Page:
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Course Agenda

*Please note that, in most cases, the direct link to an article or other kind of resource is posted in this course. In a number of instances, the direct link is to JSTOR, since that is where a number of folklore studies journals are archived. Please see the note on JSTOR for more information on successfully accessing it and other repositories.

Introductions

Bascom, William. 1965. The Forms of Folklore: Prose Narratives. Journal of American Folklore 78: 3-20. JSTOR

For more on possible ways to consider the inter-relationships of the forms of folklore see also: Littleton, C. Scott. 1965. A Two-Dimensional Scheme for the Classification of Narratives. Journal of American Folklore 78(307): 21-27. DOI: 10.2307/538100. JSTOR

Bascom, William. 1953. Four Functions of Folklore. Journal of American Folklore 66(262): 333-349. DOI: 10.2307/536411. JSTOR

Active Legends in 2017

http://www.postandcourier.com/news/agencies-advise-on-possible-lizard-man-bigfoot-sightings-in-south/article_2388dc18-7d26-11e7-8ad8-33c9facf5e5f.html

Legends

Fine, Gary Alan. 1992. Introduction. Manufacturing Tales: Sex Money Contemporary Legends, 1-40. University of Tennessee Press.

Ellis, Bill. 1989. Death by Folklore: Ostension, Contemporary Legend, and Murder. Western Folklore 48(3): 201-20. JSTOR.

As a nice follow-up to the Satanic Cult legends that were widely popular in the U.S.A. during the late eighties, and continue to bubble up even to the present moment, take a look at this post on Cracked While the post itself obviously has a good deal of fun at the expense of the video it examines, the video itself is an interesting document.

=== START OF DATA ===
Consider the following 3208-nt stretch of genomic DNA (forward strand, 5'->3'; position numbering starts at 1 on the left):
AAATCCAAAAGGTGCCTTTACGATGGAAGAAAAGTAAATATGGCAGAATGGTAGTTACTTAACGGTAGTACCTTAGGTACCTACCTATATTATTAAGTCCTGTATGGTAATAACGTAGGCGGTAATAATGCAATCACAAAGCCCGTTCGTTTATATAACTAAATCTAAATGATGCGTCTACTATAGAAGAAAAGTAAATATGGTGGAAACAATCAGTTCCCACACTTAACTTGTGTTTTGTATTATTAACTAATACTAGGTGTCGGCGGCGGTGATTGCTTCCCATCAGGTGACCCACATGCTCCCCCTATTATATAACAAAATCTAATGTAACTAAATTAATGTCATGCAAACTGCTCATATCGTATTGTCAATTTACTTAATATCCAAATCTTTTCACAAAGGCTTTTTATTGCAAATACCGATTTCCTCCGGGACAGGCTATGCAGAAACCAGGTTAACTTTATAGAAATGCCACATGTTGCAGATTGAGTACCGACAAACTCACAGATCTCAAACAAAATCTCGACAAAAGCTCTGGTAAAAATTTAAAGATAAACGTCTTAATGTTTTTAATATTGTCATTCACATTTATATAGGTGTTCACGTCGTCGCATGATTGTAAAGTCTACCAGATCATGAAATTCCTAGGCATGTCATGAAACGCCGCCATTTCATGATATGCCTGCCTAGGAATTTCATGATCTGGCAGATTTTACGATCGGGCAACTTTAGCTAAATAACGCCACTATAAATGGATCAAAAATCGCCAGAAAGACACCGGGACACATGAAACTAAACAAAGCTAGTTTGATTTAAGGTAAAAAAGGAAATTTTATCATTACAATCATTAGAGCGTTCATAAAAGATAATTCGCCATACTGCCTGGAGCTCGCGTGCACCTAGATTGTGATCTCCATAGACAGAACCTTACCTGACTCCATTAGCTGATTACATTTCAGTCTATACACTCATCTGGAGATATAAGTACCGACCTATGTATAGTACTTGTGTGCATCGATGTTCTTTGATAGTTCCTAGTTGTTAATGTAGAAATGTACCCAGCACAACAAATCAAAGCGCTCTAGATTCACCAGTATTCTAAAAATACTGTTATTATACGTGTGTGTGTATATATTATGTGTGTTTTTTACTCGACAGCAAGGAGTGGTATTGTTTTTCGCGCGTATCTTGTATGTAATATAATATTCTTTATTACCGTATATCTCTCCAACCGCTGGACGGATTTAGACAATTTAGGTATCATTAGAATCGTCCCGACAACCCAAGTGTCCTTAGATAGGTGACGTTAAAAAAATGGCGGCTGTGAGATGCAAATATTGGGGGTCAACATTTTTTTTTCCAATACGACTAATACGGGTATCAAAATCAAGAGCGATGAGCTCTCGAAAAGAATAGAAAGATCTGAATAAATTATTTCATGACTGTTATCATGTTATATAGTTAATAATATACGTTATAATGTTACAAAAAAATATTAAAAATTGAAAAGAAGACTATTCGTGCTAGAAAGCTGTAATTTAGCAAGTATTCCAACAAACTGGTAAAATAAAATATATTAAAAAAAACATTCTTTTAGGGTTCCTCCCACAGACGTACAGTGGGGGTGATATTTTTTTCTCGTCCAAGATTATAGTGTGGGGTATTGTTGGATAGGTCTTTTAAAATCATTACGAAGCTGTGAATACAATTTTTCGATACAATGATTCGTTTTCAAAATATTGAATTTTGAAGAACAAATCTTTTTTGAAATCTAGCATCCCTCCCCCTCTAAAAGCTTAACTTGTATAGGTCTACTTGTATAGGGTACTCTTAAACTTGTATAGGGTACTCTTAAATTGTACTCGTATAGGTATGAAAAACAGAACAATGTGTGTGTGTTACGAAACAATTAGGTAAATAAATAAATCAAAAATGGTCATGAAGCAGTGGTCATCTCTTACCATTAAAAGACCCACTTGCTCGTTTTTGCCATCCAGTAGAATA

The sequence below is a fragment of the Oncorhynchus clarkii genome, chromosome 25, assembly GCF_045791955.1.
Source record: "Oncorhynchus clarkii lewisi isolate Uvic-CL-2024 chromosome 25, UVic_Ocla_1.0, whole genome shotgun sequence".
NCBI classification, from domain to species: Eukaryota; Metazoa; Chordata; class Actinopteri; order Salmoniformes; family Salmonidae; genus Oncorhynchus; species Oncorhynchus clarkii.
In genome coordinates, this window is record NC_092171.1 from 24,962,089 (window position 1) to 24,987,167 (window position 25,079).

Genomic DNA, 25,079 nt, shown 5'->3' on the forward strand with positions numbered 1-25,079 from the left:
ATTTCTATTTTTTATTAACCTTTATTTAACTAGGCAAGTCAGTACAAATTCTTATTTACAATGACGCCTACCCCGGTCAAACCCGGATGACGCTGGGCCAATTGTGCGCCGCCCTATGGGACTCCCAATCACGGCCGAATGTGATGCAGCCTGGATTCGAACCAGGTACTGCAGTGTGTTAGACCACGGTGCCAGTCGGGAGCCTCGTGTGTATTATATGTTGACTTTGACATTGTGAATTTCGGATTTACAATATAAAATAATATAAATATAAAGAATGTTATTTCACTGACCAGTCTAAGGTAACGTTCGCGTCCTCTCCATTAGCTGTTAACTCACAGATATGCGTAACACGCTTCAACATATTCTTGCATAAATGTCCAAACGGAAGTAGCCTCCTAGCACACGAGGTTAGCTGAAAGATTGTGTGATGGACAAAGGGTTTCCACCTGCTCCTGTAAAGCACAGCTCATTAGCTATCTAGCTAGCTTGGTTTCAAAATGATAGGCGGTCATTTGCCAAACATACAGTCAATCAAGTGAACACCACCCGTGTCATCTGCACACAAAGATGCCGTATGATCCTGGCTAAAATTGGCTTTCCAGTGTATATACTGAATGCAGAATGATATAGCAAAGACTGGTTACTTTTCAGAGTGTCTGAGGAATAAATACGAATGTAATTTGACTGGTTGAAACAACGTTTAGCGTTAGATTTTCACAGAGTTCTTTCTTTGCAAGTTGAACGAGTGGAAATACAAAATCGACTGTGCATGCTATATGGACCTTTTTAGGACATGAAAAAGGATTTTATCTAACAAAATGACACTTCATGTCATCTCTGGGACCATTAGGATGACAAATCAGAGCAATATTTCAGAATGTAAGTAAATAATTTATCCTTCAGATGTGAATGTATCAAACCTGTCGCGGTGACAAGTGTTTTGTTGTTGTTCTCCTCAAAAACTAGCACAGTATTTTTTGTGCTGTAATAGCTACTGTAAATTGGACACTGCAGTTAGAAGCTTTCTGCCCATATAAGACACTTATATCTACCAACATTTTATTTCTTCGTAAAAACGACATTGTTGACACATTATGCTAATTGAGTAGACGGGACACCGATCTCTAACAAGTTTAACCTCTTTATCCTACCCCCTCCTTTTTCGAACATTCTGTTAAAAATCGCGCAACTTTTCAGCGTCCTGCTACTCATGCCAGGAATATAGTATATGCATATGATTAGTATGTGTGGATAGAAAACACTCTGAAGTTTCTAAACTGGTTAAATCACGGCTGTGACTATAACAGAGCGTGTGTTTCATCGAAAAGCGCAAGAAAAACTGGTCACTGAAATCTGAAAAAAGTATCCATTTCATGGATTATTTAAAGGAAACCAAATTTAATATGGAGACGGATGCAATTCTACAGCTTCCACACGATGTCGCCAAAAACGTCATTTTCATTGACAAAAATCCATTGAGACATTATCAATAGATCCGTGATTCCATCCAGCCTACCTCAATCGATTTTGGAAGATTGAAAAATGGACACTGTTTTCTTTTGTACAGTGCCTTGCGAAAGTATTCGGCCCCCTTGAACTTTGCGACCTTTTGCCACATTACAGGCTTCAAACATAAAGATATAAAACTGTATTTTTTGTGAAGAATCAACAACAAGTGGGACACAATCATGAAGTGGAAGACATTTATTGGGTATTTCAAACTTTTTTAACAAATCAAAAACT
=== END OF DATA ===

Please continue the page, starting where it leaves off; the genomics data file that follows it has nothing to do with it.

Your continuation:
For more on Satanic cult rumors: Victor, Jeffrey. 1990. Satanic Cult Rumors as Contemporary Legend. Western Folklore 49/1 (Contemporary Legends in Emergence): 51-81. DOI: 10.2307/1499482. JSTOR

About those bridges:

Slender Man

Parkinson, Justin. 2014. The origins of Slender Man. BBS News Magazing (June 11). Link.

Peck, A. 2015. Tall, Dark, and Loathsome: The Emergence of a Legend Cycle in the Digital Age. Journal of American Folklore 128/509: 333-348. MUSE.

Tolbert, Jeffrey. 2013. “The sort of story that has you covering your mirrors”: The Case of Slender Man. Semiotic Review 2 (Monsters). Link.

Frank, R. 2015. Caveat Lector: Fake News as Folklore. Journal of American Folklore 128/509: 315-332. MUSE.

Ellis, B. 2015. What Bronies See When They Brohoof: Queering Animation on the Dark and Evil Internet. Journal of American Folklore 128/509: 298-314. Muse.

Of Orality and Literacy


Coming Up

Jason, Heda. 1971. Concerning the “Historical” and “Local” Legends and Their Relatives. Journal of American Folklore 84/331: 134-144. JSTOR.

Baker, Ronald L. 1972. The Role of Folk Legends in Place-Name Research. Journal of American Folklore 85(338): 367-373. DOI: 10.2307/539325. JSTOR.

Seemann, Charlie. 1981. The “Char-Man”: A Local Legend of the Ojai Valley. Western Folklore 40/3: 252-260. JSTOR.

Bennett, Gillian. 1989. “Belief Stories”: The Forgotten Genre. Western Folklore 48/4: 289-311. DOI: 10.2307/1499544. JSTOR.

Turner, Patricia. 1993. I Heard It Through the Grapevine: Rumor in African-American Culture. University of California Press. PDF.

Ideas and/as Metaphors

Dundes, Alan. 1971. Folk Ideas as Units of Worldview. Journal of American Folklore 84/331: 93-103. JSTOR.

Lakoff, George and Mark Johnson. 1980. Conceptual Metaphor in Everyday Language. The Journal of Philosophy 77/8: 453-486.DOI: 10.2307/2025464. JSTOR.